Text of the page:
My robe gonna fit me well,
Tried it on at the gates of Hell,
Keep your hand on the plow,
You could hear the slight weariness, the semi-artificial cheer, the hurry-slowly tempo in Tony Snow's voice. The president's always pressed-for-time-and-running-late spokesperson was conducting still another pre-State of the Union conference call Tuesday afternoon at about 3:30 Washington compressed time. He was talking to a passel of us editorial writers in the hinterlands, but even out here his boss's poll numbers were sinking almost as low as Harry Truman's during the lowest, most discouraging point in the seemingly endless Korean War.
Tony Snow was going right down the president's formal domestic agenda from CAFE standards to Doing Something About Entitlements, and trying to make it all sound new and hopeful. Even though all of us on the line knew that few if any of these proposals had a chance in hell or a Democratic Congress.
Once again the president's man was doing his duty, and not just dutifully but zestfully. He was speaking for an administration that, like the one before it, had lost control of Congress and now, entering its seventh year, is just going through the motions. At least when it comes to the usual grab bag of domestic reforms.
My only question during the conference call: Will the president say anything new about Iraq? Tony Snow's answer, though spirited, was, in essence, No. But he said it in a very positive way.
And yet, when the president got to that part of his speech Tuesday night, there was something new about him, mainly his chastened manner. He was more impressive than he had been in his spread-eagle mode a couple of States of the Union back, when he was in full Wilsonian flight, about to remake the whole world, including all of Dar-al-Islam, as a Jeffersonian democracy. George W. has sobered up considerably since, and the change is a decided improvement.
This time there was none of that Pollyannish The State of the Union is Sound and Everything Is Coming Up Stars and Stripes, Mission Accomplished business. Instead, he began: "This rite of custom brings us together at a defining hour - when decisions are hard and courage is tested."
I liked this humbled George W. Bush better. He isn't glossing over anything, but he's still, yes, holding on to the plow. The best thing he said was addressed to the critics before him:
I respect you and the arguments you have made. We went into this largely united - in our assumptions and in our convictions. And whatever you voted for, you did not vote for failure. Our country is pursuing a new strategy in Iraq, and I ask you to give it a chance.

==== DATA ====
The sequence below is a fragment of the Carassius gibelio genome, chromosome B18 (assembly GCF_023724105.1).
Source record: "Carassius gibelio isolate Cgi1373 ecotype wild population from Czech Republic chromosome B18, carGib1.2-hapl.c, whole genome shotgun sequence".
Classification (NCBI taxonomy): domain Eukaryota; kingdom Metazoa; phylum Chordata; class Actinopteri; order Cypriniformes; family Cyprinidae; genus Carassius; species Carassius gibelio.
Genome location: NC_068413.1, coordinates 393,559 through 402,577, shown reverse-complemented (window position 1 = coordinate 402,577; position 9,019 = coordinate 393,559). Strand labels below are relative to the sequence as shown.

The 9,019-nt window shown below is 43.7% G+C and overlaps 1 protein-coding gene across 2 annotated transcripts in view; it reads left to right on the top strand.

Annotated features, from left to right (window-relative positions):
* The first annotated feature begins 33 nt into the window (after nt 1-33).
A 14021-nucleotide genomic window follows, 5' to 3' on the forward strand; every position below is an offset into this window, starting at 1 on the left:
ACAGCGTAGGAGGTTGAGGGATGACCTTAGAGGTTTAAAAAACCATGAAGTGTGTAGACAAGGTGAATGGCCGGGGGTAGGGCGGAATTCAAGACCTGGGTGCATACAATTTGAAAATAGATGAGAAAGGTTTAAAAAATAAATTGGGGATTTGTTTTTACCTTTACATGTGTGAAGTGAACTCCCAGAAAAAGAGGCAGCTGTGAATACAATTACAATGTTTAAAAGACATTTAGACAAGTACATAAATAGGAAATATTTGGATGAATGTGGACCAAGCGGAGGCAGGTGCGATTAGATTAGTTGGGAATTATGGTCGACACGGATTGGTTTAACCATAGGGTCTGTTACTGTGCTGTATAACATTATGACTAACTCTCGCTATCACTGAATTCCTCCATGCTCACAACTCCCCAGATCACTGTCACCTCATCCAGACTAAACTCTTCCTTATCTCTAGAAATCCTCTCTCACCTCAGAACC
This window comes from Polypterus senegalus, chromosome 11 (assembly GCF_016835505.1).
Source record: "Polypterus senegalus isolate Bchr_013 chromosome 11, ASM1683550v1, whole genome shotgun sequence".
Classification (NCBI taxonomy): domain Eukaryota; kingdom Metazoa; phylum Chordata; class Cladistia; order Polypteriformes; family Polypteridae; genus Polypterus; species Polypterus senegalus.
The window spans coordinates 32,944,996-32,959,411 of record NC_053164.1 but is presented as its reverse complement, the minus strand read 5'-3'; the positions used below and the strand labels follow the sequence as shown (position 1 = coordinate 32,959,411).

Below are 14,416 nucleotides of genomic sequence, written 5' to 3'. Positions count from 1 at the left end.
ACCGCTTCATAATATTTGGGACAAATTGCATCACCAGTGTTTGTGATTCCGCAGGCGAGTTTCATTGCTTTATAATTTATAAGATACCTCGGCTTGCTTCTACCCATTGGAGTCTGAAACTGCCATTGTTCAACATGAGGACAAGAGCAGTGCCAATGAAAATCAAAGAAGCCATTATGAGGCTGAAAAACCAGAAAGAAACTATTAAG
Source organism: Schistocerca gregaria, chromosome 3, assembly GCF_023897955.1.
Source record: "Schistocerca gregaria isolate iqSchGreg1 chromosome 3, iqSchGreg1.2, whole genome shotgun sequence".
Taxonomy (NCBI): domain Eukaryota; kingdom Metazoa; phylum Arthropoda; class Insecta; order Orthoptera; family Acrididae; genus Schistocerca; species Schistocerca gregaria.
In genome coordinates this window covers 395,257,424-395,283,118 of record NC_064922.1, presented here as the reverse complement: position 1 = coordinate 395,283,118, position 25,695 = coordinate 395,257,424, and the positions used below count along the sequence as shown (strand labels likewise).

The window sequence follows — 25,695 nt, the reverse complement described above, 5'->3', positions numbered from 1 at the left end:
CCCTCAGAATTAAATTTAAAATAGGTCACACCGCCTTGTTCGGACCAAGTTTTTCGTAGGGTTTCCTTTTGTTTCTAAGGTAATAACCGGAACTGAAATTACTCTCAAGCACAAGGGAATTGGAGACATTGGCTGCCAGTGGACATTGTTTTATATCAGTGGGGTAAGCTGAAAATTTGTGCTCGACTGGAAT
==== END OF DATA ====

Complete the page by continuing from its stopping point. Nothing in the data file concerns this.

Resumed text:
A chance may be too much to ask after all this time and sacrifice, and after all this president's now undeniable blunders, but some of us, the dwindling number of us still in his corner, respect him for refusing to give up. Like a Democratic president from Missouri at another critical time in a worldwide struggle, the man fights.
There were more impressive words than the president's in the news last Tuesday. They came from the new commander he has chosen in Iraq: Lt. Gen. David Petraeus, who was telling it like it bloody is before the Senate Armed Services Committee:
"The way ahead will be neither quick nor easy, and undoubtedly there will be tough days. We face a determined, adaptable enemy. He will try to wait us out. Any such endeavor is a test of wills, and there are no guarantees."
There never are in war. There are certainly no guarantees Congress will support this new initiative. Even if George W. Bush has finally found his Grant, as the nation's first Republican president eventually did, will Congress support this new general and his new strategy? One senator after another is switching from supporter to opponent of this war.
A study in triangulation, the senator now favored to be the next Democratic presidential nominee listened warily to the new commanding general's testimony, then jumped him. Calculation, thy name is Hillary Rodham Clinton, or Hillary Clinton, or whatever her name is these days.
Having voted for the war, the junior senator but senior triangulator from New York now pushes her chips to the other side of the board. These days, without using the word, she's betting on defeat.
It scarcely matters. If this Grant should somehow, improbably succeed, Sen. Clinton will explain that she was for victory all along. It is not the calculators that matter now, or have ever mattered. It is whether the rest of us will hold on to the plow.